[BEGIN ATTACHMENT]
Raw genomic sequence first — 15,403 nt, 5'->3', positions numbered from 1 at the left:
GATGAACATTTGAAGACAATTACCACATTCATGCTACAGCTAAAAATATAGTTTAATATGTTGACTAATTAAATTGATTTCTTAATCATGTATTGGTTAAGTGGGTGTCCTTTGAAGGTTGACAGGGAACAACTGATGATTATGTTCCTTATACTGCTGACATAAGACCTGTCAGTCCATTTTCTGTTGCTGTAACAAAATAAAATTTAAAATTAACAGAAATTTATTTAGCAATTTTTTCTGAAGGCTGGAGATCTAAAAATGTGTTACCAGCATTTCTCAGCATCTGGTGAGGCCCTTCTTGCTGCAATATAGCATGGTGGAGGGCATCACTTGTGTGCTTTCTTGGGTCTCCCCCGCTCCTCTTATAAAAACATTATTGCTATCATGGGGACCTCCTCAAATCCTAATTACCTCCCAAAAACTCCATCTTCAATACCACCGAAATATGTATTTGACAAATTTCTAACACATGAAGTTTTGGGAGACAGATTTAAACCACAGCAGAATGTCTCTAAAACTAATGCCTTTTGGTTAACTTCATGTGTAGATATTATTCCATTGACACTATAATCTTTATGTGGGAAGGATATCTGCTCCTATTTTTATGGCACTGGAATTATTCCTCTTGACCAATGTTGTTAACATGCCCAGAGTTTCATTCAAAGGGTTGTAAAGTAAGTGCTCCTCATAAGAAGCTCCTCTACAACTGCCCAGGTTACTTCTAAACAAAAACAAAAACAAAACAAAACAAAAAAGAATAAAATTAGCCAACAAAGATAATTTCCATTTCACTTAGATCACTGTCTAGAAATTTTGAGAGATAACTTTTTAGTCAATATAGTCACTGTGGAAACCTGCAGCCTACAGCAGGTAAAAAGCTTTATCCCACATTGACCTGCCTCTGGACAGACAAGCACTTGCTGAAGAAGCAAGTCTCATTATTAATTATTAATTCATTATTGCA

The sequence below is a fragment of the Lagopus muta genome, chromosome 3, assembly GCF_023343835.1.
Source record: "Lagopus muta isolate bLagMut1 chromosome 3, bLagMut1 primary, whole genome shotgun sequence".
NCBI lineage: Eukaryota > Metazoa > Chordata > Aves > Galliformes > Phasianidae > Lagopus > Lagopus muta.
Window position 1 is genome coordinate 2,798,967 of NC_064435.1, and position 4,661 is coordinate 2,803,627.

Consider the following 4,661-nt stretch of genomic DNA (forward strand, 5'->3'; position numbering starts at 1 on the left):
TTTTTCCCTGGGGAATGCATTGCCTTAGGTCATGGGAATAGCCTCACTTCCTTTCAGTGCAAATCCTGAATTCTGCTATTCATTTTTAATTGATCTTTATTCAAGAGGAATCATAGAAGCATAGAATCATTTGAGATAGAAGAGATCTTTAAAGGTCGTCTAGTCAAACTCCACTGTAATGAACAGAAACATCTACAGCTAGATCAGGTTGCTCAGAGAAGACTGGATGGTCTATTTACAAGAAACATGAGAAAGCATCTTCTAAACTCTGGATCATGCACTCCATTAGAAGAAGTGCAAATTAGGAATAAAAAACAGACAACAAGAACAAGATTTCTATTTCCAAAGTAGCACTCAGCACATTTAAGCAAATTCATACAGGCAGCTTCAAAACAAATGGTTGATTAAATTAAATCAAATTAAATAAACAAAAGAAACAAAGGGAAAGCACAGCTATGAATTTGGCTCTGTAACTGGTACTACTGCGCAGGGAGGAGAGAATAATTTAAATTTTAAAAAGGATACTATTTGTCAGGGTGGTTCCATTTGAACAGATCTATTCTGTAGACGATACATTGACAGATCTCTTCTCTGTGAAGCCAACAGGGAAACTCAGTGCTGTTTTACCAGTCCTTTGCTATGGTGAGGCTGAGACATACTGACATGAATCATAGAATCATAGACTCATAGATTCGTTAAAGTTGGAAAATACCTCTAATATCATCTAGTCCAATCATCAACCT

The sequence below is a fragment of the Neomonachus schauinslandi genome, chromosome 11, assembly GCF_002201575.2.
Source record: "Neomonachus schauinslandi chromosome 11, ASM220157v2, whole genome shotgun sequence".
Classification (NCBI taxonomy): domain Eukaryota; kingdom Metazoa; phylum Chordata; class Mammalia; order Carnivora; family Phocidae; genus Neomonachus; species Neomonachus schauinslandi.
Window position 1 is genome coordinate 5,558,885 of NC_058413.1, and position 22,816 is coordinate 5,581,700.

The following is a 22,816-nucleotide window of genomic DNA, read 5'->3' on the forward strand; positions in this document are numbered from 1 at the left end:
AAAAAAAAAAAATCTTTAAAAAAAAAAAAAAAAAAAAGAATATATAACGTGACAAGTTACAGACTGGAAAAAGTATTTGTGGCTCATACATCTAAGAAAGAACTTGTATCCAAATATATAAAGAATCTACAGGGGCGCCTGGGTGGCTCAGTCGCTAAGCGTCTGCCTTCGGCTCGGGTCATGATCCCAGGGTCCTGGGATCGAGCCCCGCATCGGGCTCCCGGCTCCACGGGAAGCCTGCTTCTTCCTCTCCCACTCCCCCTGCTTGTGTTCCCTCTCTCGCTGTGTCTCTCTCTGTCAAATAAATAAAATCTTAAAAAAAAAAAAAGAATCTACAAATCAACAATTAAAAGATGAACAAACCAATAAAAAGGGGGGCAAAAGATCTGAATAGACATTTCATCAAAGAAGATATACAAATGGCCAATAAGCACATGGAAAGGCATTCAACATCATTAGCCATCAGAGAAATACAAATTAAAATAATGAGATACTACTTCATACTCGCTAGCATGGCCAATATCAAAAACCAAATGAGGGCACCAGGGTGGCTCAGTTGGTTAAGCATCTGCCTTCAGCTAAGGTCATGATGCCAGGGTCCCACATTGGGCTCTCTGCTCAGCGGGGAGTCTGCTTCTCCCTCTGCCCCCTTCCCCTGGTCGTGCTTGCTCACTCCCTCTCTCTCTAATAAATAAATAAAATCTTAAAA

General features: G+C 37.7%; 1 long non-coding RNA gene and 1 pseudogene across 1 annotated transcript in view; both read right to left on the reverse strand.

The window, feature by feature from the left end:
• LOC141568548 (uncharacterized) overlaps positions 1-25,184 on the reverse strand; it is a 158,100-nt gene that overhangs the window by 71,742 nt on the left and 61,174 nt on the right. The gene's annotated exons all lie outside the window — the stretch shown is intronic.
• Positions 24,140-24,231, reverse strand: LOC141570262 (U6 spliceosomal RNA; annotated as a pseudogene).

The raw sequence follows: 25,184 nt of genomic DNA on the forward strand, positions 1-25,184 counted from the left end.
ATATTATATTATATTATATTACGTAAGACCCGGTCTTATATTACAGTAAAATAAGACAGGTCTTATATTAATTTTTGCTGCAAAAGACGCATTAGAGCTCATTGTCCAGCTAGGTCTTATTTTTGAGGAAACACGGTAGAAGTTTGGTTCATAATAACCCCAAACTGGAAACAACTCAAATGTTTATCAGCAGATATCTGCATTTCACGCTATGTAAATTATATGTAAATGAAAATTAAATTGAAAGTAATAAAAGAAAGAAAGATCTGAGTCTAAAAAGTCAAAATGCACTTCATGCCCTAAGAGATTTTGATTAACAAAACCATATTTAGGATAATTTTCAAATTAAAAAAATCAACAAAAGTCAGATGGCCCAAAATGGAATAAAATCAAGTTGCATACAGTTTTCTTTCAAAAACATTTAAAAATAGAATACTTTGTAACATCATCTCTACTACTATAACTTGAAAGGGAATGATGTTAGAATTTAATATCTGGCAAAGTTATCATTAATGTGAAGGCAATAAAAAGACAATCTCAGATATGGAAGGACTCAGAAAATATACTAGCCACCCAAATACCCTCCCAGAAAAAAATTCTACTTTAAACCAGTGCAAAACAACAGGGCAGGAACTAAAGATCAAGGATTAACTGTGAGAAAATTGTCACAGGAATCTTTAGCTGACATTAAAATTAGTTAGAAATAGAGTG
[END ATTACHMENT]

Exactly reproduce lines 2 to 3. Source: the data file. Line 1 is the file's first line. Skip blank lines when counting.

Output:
GATGAACATTTGAAGACAATTACCACATTCATGCTACAGCTAAAAATATAGTTTAATATGTTGACTAATTAAATTGATTTCTTAATCATGTATTGGTTAAGTGGGTGTCCTTTGAAGGTTGACAGGGAACAACTGATGATTATGTTCCTTATACTGCTGACATAAGACCTGTCAGTCCATTTTCTGTTGCTGTAACAAAATAAAATTTAAAATTAACAGAAATTTATTTAGCAATTTTTTCTGAAGGCTGGAGATCTAAAAATGTGTTACCAGCATTTCTCAGCATCTGGTGAGGCCCTTCTTGCTGCAATATAGCATGGTGGAGGGCATCACTTGTGTGCTTTCTTGGGTCTCCCCCGCTCCTCTTATAAAAACATTATTGCTATCATGGGGACCTCCTCAAATCCTAATTACCTCCCAAAAACTCCATCTTCAATACCACCGAAATATGTATTTGACAAATTTCTAACACATGAAGTTTTGGGAGACAGATTTAAACCACAGCAGAATGTCTCTAAAACTAATGCCTTTTGGTTAACTTCATGTGTAGATATTATTCCATTGACACTATAATCTTTATGTGGGAAGGATATCTGCTCCTATTTTTATGGCACTGGAATTATTCCTCTTGACCAATGTTGTTAACATGCCCAGAGTTTCATTCAAAGGGTTGTAAAGTAAGTGCTCCTCATAAGAAGCTCCTCTACAACTGCCCAGGTTACTTCTAAACAAAAACAAAAACAAAACAAAACAAAAAAGAATAAAATTAGCCAACAAAGATAATTTCCATTTCACTTAGATCACTGTCTAGAAATTTTGAGAGATAACTTTTTAGTCAATATAGTCACTGTGGAAACCTGCAGCCTACAGCAGGTAAAAAGCTTTATCCCACATTGACCTGCCTCTGGACAGACAAGCACTTGCTGAAGAAGCAAGTCTCATTATTAATTATTAATTCATTATTGCA

The sequence below is a fragment of the Lagopus muta genome, chromosome 3, assembly GCF_023343835.1.